Last night, I finished watching all the episodes available for free on Netflix Watch Instantly. That’s a pity, because I could certainly watch more. This series was delightful. On the surface, the stories are the traditional English Country Mystery genre, cozy with a little bit of police procedural thrown in, but after watching a few, I became aware of several levels going on at once. One level is the real effort made to introduce the viewer to English traditional life—change ringing, Morris dancing, ancient solstice customs, Arthurian legend, a camera obscura, choral music. Another is the scenery—scenic vistas, beautiful gardens, the seacoast, the mountains of Wales, thatched-roof houses. Another aspect of the series is the attention to detail—the episode that is a parody of Hamlet; the villages that revere the long dead author who grew up there, a MAN by the name of Ellis Bell (the pen name of Emily Bronte); the scenes by the river while characters are watching a race that is composed like that famous painting by Seurat. The series is also something of a send-up of the genre. After all, the murder rate in Midsomer is totally unrealistic, and at one point, someone remarks to Barnaby that a particular death is natural, an unlikely occurrence. Furthermore, there is an emphasis on acting and the theatre that reminds the viewer that everything is a performance. All in all, we’ve had a great time watching. I’m moving on to some P.D. James—excellent films, but a much darker experience.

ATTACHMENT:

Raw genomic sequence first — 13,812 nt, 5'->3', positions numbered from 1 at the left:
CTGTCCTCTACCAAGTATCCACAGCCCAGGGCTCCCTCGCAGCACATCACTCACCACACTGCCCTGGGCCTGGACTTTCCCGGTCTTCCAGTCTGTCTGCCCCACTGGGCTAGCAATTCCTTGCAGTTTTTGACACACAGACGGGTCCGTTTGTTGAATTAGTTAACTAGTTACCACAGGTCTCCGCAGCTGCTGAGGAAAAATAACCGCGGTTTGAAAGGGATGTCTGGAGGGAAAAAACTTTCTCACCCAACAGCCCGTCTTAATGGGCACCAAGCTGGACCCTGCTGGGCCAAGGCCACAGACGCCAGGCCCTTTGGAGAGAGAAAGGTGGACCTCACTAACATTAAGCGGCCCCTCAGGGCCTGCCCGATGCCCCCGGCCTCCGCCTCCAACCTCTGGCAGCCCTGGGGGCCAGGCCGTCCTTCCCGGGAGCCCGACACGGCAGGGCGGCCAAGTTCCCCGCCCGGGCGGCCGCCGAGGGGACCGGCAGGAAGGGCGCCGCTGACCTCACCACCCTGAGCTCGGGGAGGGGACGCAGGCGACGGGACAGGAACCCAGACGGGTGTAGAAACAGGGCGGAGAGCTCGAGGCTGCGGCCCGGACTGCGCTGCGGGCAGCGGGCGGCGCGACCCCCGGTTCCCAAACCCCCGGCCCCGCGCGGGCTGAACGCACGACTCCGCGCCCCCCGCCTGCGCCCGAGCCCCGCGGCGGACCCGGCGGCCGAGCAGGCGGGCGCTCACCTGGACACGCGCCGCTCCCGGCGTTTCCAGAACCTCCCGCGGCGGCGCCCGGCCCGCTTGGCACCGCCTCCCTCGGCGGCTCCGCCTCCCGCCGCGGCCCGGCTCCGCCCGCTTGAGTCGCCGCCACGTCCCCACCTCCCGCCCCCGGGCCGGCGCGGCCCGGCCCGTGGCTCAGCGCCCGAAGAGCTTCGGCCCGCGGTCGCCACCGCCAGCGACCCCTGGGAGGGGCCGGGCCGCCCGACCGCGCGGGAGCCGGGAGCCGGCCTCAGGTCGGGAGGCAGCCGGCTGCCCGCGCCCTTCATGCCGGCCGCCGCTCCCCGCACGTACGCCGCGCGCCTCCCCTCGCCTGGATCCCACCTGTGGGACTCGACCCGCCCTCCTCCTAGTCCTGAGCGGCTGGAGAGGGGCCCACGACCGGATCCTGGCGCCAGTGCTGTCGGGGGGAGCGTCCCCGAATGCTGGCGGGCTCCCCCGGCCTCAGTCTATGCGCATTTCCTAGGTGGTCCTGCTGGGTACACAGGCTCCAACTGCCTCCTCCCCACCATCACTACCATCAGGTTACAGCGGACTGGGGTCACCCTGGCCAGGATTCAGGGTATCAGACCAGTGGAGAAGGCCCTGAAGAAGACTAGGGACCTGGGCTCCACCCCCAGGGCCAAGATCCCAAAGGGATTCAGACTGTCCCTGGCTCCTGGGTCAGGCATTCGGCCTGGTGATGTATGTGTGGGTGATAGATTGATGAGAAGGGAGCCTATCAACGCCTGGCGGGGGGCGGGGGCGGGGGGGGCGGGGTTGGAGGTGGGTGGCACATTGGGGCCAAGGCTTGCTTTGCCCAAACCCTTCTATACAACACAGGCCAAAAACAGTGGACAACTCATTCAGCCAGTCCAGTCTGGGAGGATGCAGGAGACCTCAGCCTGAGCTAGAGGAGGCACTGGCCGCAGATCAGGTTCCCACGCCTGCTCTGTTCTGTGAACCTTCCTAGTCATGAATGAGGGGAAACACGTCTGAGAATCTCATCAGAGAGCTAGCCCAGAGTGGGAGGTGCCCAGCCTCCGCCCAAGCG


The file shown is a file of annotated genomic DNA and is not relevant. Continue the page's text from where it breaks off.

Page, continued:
I also need some help. There was something wrong with the Midsomer episode called “Bantling Boy.” It failed to include the ending. I tried googling, but no one wanted to include a spoiler, so if any of you know how it came out, please let me know.